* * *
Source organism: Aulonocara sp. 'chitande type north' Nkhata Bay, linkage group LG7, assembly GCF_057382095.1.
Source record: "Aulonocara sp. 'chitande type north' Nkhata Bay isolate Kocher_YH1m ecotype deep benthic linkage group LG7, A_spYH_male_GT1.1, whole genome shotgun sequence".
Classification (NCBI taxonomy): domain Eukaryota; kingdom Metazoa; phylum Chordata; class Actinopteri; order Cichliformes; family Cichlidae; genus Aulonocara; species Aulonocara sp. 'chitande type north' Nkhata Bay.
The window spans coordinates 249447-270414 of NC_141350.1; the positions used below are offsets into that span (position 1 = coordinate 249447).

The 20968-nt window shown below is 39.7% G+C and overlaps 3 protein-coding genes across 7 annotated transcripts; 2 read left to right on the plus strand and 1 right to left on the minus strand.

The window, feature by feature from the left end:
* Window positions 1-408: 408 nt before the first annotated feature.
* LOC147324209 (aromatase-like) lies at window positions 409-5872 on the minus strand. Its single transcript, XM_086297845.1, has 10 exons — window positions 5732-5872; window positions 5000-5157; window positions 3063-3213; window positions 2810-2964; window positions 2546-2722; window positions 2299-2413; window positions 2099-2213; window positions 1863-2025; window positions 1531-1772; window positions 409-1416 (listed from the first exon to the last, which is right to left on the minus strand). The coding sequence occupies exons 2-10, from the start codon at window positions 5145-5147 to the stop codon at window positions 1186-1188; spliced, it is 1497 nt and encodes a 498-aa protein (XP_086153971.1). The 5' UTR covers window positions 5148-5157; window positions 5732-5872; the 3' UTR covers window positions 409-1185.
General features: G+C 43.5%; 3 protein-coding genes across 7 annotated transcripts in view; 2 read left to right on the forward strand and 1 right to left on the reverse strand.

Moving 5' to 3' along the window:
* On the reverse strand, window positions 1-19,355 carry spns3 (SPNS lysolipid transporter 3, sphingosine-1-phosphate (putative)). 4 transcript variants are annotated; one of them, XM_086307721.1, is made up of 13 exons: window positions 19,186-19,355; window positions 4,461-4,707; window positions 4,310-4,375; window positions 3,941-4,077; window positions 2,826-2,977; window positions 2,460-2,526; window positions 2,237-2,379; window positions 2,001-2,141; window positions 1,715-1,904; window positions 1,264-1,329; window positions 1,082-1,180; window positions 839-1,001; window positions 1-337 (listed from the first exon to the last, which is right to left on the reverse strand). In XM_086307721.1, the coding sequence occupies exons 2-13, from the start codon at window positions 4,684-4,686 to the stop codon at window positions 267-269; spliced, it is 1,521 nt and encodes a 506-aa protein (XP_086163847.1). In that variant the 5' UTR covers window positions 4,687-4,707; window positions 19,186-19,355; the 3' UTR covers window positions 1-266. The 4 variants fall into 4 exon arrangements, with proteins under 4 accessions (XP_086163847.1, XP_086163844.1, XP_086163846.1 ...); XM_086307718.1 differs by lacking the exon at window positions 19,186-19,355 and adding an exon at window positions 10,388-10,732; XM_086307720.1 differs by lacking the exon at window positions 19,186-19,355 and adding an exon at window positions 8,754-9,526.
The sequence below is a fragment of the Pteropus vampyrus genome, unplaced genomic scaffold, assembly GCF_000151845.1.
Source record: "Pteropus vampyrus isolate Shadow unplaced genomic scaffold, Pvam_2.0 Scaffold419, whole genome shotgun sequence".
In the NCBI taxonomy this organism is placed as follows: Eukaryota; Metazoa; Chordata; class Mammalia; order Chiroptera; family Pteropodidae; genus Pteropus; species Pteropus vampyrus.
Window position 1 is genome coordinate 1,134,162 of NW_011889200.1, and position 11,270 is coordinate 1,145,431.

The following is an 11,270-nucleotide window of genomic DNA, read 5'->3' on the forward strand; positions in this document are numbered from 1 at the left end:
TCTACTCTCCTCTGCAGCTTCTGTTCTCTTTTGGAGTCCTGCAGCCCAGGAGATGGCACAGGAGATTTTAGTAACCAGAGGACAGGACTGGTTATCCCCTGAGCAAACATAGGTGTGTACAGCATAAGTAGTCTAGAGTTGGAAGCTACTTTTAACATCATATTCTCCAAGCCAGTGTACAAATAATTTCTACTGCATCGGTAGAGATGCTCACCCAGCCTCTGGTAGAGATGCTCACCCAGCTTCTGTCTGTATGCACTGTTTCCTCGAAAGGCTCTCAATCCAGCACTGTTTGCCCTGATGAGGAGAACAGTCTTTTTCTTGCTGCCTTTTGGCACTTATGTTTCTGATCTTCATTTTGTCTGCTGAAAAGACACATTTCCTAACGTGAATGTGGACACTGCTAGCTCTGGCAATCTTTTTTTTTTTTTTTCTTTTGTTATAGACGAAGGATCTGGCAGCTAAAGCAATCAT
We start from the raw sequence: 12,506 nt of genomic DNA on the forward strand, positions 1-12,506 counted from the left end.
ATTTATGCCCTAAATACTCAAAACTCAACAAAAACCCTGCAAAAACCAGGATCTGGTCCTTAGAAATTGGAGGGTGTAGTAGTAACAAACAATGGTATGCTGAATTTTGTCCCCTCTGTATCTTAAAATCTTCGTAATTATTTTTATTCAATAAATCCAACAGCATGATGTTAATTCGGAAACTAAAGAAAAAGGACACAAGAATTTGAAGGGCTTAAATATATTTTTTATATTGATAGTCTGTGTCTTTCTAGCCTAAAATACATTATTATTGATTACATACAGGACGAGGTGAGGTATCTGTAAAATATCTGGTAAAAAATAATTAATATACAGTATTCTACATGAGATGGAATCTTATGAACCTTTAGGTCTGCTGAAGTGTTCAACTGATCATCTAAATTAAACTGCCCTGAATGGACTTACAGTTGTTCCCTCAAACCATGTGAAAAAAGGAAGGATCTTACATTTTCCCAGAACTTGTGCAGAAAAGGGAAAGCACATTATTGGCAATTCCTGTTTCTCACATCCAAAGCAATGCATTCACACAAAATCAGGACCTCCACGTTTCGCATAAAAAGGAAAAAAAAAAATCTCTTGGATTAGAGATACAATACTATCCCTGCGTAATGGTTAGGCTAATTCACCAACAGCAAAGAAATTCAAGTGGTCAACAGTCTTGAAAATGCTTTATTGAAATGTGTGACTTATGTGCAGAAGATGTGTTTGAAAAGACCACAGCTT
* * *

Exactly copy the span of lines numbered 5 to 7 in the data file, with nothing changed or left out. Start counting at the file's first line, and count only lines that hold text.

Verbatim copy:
The 20968-nt window shown below is 39.7% G+C and overlaps 3 protein-coding genes across 7 annotated transcripts; 2 read left to right on the plus strand and 1 right to left on the minus strand.

The window, feature by feature from the left end:
* Window positions 1-408: 408 nt before the first annotated feature.